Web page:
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  • Writer's pictureJulie Early Sifuentes

As a white mother to brown children...

Last night as I was tucking my 11 year old daughter Leila in for the night I could tell she had something on her mind. She laid there silently for a moment and finally said, "I'm scared." This isn't something she typically says at this age, unlike her four year old brother, Isaiah. I asked her why she was scared. And she simply replied, "guns." I immediately knew where this fear was coming from. Ahmaud Arbery, an innocent black man was gunned down by two white men while jogging. This incident, while it happened in February, is now circulating on the news and widely on social media due to a video that was released showing his brutal murder. Wanting to dig a little deeper I asked her to explain her fear a little more. She started crying and said, "I'm scared for Daddy, and Isaiah when he grows up."

This broke my heart, and I told her I was scared too, not able to hold my own tears back. There is no good way to explain this to your child, who is on the cusp of adolescence and beginning to learn more about the ways of the world. There is not a true explanation other than ignorance, hate and injustice. As a white mother to brown children, I have much to learn about how to have these difficult discussions.

As parents we want to protect our children at all costs, we want to shield them from the evil of the world and guard their innocence as long as possible. Some may not discuss these vile hate crimes with their children because they aren’t ready for them to become aware that such atrocities exist. Some may say that I should have done more to keep my daughter from becoming aware as it has caused her such worry. Many of us ask ourselves what we can do to foster change. We feel saddened and disgusted, yet helpless, not sure what actions we can take. I want to encourage you. There are things that many people can and should do now that will create change. Lasting change takes time; there are generations of meaningful and impactful social justice work behind us. Unfortunately, there is still much work to be done, and we must all contribute to this work now and into the future.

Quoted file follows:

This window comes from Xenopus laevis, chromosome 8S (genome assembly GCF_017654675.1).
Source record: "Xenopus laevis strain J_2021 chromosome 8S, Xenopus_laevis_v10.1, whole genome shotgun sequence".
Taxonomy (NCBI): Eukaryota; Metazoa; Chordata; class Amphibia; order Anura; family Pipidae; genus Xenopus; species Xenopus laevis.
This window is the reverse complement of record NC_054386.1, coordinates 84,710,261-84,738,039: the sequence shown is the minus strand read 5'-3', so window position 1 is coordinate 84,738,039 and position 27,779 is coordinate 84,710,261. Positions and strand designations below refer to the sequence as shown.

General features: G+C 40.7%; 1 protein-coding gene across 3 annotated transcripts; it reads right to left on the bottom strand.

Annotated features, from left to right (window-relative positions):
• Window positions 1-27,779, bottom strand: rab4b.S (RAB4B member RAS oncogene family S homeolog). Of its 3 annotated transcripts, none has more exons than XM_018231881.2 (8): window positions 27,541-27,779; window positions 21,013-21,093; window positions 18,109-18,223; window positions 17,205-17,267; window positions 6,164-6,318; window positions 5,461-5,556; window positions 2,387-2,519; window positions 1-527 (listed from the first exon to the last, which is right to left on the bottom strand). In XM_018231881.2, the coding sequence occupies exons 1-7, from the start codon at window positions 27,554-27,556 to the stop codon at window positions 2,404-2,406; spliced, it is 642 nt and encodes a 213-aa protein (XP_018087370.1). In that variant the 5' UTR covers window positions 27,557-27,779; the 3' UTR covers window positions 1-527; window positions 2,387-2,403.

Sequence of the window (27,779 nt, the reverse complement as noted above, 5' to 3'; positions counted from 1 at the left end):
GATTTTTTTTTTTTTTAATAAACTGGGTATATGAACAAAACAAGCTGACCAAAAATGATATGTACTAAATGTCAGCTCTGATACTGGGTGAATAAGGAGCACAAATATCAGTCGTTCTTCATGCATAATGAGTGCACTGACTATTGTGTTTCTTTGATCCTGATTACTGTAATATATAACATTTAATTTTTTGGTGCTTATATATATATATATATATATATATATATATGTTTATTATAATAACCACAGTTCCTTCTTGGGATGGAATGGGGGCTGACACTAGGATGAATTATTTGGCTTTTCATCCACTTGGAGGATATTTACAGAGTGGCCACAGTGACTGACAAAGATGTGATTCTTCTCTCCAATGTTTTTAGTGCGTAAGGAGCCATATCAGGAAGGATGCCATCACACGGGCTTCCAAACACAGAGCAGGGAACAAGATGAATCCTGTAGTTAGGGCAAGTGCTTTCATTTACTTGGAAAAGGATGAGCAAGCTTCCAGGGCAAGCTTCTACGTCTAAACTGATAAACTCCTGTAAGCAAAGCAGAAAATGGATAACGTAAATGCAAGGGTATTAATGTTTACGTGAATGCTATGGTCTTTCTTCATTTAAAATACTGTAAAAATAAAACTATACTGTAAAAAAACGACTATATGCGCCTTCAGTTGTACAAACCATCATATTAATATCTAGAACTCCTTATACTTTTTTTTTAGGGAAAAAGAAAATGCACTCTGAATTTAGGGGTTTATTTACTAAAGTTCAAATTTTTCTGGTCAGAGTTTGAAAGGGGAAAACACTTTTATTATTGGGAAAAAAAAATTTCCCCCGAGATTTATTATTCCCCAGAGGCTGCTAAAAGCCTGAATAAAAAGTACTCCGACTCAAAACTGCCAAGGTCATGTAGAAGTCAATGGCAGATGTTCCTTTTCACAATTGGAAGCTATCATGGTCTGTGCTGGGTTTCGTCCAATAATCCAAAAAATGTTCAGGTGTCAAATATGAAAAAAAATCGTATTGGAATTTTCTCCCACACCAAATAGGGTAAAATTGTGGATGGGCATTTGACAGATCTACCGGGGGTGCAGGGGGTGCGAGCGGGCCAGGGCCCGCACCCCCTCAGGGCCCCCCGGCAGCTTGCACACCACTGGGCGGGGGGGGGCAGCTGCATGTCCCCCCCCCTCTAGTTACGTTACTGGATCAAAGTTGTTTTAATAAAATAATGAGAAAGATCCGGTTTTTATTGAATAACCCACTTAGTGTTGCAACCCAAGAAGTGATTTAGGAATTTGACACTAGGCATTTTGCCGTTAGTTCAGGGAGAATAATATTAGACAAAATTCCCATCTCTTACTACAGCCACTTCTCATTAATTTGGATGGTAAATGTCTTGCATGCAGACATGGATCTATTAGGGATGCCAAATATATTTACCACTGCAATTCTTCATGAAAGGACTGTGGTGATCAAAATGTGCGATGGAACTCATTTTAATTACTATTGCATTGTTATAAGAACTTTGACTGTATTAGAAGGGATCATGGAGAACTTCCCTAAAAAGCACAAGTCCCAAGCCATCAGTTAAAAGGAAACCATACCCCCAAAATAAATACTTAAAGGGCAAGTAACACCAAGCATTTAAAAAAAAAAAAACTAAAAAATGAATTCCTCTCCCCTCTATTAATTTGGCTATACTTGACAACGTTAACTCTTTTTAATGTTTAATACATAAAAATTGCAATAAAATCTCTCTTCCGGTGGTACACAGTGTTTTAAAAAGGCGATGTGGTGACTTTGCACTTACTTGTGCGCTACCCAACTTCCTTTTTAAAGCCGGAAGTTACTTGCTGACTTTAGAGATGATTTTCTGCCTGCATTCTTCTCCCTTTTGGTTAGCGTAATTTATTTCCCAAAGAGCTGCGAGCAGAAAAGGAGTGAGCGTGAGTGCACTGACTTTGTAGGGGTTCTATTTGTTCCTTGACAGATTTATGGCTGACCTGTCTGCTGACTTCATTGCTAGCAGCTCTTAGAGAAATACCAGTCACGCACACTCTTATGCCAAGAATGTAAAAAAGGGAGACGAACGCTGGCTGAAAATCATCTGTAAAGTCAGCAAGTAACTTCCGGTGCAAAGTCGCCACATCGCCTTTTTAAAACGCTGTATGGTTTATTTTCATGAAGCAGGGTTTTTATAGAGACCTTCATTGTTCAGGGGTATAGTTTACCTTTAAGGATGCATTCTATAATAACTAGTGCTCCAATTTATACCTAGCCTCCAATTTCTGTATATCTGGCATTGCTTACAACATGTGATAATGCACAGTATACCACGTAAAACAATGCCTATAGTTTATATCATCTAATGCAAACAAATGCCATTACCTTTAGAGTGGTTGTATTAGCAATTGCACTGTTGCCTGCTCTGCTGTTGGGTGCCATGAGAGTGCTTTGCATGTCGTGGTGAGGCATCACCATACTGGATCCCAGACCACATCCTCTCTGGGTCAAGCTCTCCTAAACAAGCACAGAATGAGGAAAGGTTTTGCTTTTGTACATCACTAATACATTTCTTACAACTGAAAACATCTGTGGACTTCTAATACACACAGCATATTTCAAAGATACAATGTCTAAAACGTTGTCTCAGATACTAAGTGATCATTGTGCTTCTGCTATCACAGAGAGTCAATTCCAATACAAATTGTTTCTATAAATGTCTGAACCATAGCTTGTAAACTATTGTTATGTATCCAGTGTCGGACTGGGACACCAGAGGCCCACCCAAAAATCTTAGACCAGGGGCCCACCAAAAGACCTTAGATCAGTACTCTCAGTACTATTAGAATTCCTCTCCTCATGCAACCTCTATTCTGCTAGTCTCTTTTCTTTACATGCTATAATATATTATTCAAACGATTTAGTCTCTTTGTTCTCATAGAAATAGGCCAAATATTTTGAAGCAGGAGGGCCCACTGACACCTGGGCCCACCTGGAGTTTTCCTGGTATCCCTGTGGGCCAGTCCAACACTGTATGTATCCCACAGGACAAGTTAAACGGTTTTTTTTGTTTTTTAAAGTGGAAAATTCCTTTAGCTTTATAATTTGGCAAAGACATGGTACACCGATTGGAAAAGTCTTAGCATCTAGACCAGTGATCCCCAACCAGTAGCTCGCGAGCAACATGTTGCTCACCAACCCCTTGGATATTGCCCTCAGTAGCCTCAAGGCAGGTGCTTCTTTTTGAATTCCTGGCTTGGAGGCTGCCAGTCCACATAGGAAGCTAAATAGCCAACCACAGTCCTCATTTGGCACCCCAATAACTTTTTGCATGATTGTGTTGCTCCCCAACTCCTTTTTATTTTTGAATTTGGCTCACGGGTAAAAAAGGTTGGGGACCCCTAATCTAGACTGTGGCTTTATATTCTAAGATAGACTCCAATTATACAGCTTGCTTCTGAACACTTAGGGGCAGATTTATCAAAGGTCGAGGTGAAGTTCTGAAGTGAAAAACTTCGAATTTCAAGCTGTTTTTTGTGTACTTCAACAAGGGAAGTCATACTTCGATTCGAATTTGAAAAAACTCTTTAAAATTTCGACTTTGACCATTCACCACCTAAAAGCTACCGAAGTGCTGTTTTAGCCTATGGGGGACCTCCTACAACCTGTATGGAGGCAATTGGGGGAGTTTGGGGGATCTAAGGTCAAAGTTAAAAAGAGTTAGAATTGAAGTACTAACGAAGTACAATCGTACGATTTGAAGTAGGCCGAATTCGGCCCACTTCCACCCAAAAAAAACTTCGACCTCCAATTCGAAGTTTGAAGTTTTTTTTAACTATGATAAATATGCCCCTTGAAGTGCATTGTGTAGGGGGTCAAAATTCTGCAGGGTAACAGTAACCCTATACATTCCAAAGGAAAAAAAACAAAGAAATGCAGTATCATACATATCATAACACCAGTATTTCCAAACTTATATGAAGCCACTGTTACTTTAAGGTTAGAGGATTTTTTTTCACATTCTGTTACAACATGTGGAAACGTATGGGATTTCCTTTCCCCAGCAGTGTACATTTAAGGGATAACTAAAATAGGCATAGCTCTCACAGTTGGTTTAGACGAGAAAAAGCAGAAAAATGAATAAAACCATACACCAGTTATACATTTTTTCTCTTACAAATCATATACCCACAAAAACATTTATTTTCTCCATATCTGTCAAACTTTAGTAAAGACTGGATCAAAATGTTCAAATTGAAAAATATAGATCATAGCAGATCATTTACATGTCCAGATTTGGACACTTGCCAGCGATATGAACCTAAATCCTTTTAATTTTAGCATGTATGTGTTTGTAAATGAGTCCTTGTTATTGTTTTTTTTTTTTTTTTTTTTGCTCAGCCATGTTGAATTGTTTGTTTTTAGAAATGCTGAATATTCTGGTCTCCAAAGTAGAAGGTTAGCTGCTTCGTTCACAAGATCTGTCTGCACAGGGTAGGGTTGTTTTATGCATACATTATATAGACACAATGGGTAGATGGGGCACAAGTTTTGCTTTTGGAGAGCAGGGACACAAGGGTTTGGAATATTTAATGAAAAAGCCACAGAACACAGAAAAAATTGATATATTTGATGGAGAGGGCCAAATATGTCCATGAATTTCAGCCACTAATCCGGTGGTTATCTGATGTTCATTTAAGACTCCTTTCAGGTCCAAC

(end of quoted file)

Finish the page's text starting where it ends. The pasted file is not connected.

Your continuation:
Our role as parents is to guide and nurture the next generation with hopes of a better and more just world. As much as we want to protect them, we need to remember this important role. Parents of white children, I implore you to have these important conversations with them. I know this isn't easy and that you don't have to have these conversations like parents of black and brown children do to help keep

them safe. You have the privilege of choosing to keep your anger and sadness from your children on issues like this to shield them from feeling it. However, one of your great contributions to society is to raise an aware human being who understands the inequities of our country and is willing to actively fight against them. I believe this will help to create the change that so desperately needs to occur.

Below are some great resources I want to share with you to help prepare you for these conversations:

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